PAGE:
Effective July 13, 2015, California amended various provisions of the California Healthy Workplaces, Healthy Families Act (“HWHFA”) (Cal. Lab. Code § 245 et seq.) by enacting AB 304. AB 304 provides employers with improved options regarding the pay rate for paid sick leave and paid sick leave accrual methods. We summarize those changes and others below, and we discuss steps employers should take following AB 304’s enactment.
AB 304 Expands and Improves the Rate of Pay Options
The HWHFA originally contained an onerous pay requirement for employees paid by piece rate, commissions, multiple hourly rates, or as salaried non-exempt. If an employee received any of those forms of pay during the 90 days before taking paid sick leave, the original HWHFA required the employer to divide the employee’s total wages (excluding overtime premium pay) by the employee’s total hours worked in the full pay periods of the prior 90 days of employment.
AB 304 now provides the employer with simpler rules for non-exempt and exempt employees. However, for some employers, the amendments may necessitate changes to paid sick leave rates for non-exempt employees who do not receive piece rates, commissions, multiple hourly rates, or salaries.
Options for non-exempt employees: Employers have two options for non-exempt employees.
First, an employer may calculate the paid sick time rate by dividing the employee’s total wages (excluding overtime premium pay) by the employee’s total hours worked in the full pay periods of the 90 days of employment before the employee took paid sick leave. Cal. Lab. Code § 246(k)(2). This formula resembles the prior 90-day calculation and allows employers that already programmed the calculation to use it.
Second, an employer may pay the sick leave at the employee’s regular rate of pay (i.e., the pay rate used to calculate overtime premiums) for the workweek in which the employee took paid sick leave. Cal. Lab. Code § 246(k)(1). This option is available regardless of whether the employee worked overtime during the workweek in which he or she took paid sick leave. Id. This option may be simpler for many employers, because it allows the employer to utilize regular rate calculations that its payroll systems already are programmed to perform for overtime purposes.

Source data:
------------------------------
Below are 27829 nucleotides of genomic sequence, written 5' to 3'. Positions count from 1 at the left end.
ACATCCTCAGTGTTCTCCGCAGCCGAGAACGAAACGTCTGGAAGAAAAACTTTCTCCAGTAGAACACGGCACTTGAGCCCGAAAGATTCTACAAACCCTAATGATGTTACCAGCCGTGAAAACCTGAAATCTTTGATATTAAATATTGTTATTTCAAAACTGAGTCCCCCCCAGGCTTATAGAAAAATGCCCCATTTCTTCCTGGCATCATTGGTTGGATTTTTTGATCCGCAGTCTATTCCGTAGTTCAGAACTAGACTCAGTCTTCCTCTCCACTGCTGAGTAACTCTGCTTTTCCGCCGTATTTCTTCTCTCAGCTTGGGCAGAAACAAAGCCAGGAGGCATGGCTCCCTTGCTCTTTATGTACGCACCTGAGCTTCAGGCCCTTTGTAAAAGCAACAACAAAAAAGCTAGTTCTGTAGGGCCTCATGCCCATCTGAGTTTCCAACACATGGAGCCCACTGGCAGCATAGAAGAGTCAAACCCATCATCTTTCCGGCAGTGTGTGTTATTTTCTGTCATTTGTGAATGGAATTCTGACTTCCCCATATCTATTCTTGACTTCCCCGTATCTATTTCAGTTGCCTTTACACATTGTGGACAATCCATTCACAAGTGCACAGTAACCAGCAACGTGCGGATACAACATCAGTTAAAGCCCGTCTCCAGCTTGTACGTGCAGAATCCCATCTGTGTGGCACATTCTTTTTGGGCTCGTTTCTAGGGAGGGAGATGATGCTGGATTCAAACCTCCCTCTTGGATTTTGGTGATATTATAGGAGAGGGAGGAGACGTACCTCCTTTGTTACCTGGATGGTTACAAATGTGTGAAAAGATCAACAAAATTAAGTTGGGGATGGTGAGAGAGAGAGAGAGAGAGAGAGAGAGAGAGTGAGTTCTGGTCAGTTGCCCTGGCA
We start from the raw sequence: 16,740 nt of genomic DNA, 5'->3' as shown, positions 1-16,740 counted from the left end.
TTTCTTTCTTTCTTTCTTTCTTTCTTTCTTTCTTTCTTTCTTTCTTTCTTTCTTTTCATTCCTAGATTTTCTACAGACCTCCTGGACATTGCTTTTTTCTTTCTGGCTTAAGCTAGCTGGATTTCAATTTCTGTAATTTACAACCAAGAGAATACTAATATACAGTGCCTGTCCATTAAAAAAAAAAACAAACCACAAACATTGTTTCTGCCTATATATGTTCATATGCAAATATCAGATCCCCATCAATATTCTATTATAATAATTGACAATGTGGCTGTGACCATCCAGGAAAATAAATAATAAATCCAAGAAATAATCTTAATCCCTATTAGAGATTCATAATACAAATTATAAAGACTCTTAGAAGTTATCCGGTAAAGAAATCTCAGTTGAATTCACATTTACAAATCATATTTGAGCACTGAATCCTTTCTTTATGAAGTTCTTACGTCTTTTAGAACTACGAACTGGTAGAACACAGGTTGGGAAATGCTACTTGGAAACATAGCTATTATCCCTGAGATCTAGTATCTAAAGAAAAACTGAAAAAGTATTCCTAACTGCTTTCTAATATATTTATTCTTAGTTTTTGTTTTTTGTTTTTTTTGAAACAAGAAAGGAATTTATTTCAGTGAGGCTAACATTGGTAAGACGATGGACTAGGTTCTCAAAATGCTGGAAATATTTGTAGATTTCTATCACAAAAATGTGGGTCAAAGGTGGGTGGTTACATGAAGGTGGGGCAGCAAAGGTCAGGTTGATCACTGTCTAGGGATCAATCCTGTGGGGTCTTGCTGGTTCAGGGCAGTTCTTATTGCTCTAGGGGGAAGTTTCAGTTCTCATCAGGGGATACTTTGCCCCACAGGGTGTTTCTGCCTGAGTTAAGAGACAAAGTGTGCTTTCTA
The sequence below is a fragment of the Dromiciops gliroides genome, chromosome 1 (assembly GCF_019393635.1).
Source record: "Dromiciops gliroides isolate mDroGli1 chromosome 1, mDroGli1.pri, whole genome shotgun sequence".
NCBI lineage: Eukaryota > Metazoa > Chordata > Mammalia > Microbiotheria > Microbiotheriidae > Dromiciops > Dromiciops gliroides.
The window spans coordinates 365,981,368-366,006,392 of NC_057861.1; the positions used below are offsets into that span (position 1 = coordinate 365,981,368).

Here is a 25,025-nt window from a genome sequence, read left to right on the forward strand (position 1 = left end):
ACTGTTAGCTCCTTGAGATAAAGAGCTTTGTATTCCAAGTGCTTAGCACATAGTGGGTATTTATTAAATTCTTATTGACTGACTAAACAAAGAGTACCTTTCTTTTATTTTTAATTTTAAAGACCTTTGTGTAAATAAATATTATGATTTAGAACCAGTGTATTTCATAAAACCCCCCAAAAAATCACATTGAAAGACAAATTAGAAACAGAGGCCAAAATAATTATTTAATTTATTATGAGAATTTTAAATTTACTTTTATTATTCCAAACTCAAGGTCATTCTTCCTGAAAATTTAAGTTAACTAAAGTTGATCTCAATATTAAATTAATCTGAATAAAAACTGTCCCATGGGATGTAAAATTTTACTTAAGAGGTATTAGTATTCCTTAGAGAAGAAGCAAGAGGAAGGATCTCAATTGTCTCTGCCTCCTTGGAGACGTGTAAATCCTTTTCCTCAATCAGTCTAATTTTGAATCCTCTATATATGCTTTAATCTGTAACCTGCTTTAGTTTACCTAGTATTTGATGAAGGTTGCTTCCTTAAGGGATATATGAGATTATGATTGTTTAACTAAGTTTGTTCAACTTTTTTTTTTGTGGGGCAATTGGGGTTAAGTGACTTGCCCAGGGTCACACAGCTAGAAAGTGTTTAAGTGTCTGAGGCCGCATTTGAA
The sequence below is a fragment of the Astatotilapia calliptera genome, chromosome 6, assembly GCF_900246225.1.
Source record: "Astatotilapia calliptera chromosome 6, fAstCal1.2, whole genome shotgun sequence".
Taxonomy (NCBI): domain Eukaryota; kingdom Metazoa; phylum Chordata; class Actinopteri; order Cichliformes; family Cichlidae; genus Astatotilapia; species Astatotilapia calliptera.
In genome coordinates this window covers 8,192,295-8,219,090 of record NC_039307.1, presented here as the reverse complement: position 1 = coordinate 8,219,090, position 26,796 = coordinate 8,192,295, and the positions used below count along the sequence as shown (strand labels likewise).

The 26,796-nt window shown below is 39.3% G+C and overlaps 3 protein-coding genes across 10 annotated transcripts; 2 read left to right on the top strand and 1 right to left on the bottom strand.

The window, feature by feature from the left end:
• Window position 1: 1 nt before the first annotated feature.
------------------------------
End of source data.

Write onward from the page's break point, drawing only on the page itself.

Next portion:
Rule for exempt employees: The employer must pay the sick leave in the same manner as the employer pays other forms of paid leave time (e.g., continuing the employee’s salary while on leave). Cal. Lab. Code § 246(k)(3).
AB 304 Gives Employers Additional Options for Paid Sick Leave Accrual and Lump Sum Mechanisms
The HWHFA originally provided employers with three options for providing employees with paid sick leave: (1) accrual of one hour of paid sick leave for every 30 hours worked; (2) using an existing paid time off or paid sick leave policy provided it met certain conditions; and (3) a lump sum method. AB 304 adds three more alternatives that complement these existing options.
Existing accrual based on hours worked: Employers may allow employees to accrue one hour of paid sick leave for every 30 hours worked. Cal. Lab. Code § 246(b)(1).
New accrual on some other regular basis: An employer now also may meet its accrual obligations by using an accrual rate other than one hour of paid sick leave for every 30 hours worked, provided that the mechanism meets the following two requirements: (1) the accrual is on a “regular basis;” and (2) the employee “has no less than 24 hours of accrued sick leave or paid time off by the 120th calendar day of employment or each calendar year, or in each 12-month period.” Cal. Lab. Code § 246(b)(3). This option is designed to accommodate accrual systems that award paid sick leave or other time off by pay period or some other regular basis other than hours worked.